Any disease in which cytotoxic cells are directed against self-antigens in the body's tissues is considered autoimmune in nature. Such diseases include, but are not limited to, celiac disease, Crohn's disease, pancreatitis, systemic lupus erythematosus, Sjogren's syndrome, Hashimoto's thyroiditis, and other endocrinopathies. Allergies and multiple sclerosis are also the result of disordered immune functioning.
Oxidative stress plays a role in autoimmune diseases. It can be compared to a piece of metal rusting and results from the action of damaging molecules known as free radicals that are a natural byproduct of the body's metabolism. The electrically charged free radicals attack healthy cells, causing them to lose their structure and function and eventually destroying them. Free radicals are not only produced by our bodies, but they are also ingested from toxins and pollution in the air we breathe.
Chronic systemic inflammation is related to several autoimmune disorders, such as lupus, rheumatoid arthritis, Sjogren's syndrome, and fibromyalgia (see separate protocols on these topics). Inflammation can be traced to destructive cell-signaling chemicals known as cytokines that contribute to many degenerative diseases (Brod 2000). In rheumatoid arthritis, excess levels of proinflammatory cytokines, such as tumor necrosis factor-alpha (TNF-alpha), interleukin-6 (IL-6), interleukin 1(b) (IL-1b), and/or leukotriene B4 (LTB4), are known to cause or contribute to the inflammatory syndrome that ultimately destroys joint cartilage and synovial fluid. Certain nutritional supplements and low-cost prescription medications will often lower cytokine levels and control the inflammatory state.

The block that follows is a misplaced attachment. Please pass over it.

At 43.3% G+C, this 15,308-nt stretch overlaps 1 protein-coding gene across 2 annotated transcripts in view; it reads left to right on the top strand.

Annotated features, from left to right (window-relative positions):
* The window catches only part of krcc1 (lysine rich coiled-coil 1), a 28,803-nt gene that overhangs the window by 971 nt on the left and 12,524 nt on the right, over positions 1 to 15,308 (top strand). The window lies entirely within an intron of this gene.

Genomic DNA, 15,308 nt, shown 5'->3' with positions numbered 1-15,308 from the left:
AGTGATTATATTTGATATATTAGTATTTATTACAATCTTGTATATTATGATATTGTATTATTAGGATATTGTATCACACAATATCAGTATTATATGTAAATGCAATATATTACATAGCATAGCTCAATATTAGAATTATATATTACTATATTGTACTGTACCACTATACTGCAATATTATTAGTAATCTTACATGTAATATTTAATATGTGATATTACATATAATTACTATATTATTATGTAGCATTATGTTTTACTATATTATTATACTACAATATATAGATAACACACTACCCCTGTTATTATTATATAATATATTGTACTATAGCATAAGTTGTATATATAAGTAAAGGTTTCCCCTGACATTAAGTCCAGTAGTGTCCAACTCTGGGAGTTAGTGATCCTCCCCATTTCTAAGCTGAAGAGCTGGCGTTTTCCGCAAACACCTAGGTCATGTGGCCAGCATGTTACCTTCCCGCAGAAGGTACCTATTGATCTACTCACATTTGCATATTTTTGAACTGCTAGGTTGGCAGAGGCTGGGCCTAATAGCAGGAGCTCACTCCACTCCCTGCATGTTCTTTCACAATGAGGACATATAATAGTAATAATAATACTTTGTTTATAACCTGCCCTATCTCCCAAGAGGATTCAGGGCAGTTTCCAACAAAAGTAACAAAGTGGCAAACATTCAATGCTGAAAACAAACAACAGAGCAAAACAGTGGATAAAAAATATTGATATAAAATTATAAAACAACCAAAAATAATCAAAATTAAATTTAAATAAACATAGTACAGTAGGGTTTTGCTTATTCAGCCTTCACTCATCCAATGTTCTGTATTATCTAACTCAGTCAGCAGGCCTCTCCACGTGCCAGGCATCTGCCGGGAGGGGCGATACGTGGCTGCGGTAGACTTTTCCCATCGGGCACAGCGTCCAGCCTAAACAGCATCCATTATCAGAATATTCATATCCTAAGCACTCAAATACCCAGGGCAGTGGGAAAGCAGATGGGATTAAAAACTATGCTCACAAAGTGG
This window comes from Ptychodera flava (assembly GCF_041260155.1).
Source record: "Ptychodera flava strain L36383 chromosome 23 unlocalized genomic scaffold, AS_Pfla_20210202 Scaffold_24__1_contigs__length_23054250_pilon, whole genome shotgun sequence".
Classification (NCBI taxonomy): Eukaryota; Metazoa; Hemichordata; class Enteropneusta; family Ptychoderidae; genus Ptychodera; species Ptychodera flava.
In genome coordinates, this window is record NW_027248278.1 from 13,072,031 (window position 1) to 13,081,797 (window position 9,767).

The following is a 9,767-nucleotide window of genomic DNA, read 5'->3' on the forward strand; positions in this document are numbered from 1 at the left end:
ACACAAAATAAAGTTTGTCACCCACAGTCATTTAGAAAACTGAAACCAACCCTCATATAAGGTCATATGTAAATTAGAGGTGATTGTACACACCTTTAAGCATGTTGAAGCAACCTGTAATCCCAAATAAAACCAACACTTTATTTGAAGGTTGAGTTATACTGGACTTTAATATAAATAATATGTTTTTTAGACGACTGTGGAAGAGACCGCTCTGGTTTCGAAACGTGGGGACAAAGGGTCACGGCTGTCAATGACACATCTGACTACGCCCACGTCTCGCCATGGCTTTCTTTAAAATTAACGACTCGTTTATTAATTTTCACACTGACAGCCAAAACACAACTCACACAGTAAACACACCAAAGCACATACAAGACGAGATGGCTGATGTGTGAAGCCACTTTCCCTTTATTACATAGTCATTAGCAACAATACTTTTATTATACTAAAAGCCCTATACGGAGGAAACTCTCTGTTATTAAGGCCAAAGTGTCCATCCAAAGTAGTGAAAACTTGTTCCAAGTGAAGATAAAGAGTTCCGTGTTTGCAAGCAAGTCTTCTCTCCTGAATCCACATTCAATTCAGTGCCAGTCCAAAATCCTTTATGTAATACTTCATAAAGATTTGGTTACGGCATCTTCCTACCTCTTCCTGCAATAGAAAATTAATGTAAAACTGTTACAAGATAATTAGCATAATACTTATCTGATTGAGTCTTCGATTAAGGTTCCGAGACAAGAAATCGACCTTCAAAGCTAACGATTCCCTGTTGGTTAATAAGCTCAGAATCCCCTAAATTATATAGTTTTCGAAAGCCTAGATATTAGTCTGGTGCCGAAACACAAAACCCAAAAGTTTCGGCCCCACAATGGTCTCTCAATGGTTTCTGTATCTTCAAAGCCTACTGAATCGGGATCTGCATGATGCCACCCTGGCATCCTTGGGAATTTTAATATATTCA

Stress is a major risk factor in developing disease. Even prolonged low-level stress stimulates the adrenal glands to produce cortisol, which, in excess, impairs immune function. Lack of proper rest and sleep, depression, and emotional disturbance contribute to immune dysfunction. In addition, there is a connection between the limbic system, the part of the brain that gives rise to emotion, and immune function. Therefore, to balance the immune system, one must balance the mind and emotions. Biofeedback, guided imagery, yoga, deep breathing, musical participation, positive affirmations, meditation, and prayer all help maintain balance (Hughes 1997; Long et al. 2001; Kuhn 2002; Lehrer et al. 2002; Vempati et al. 2002).
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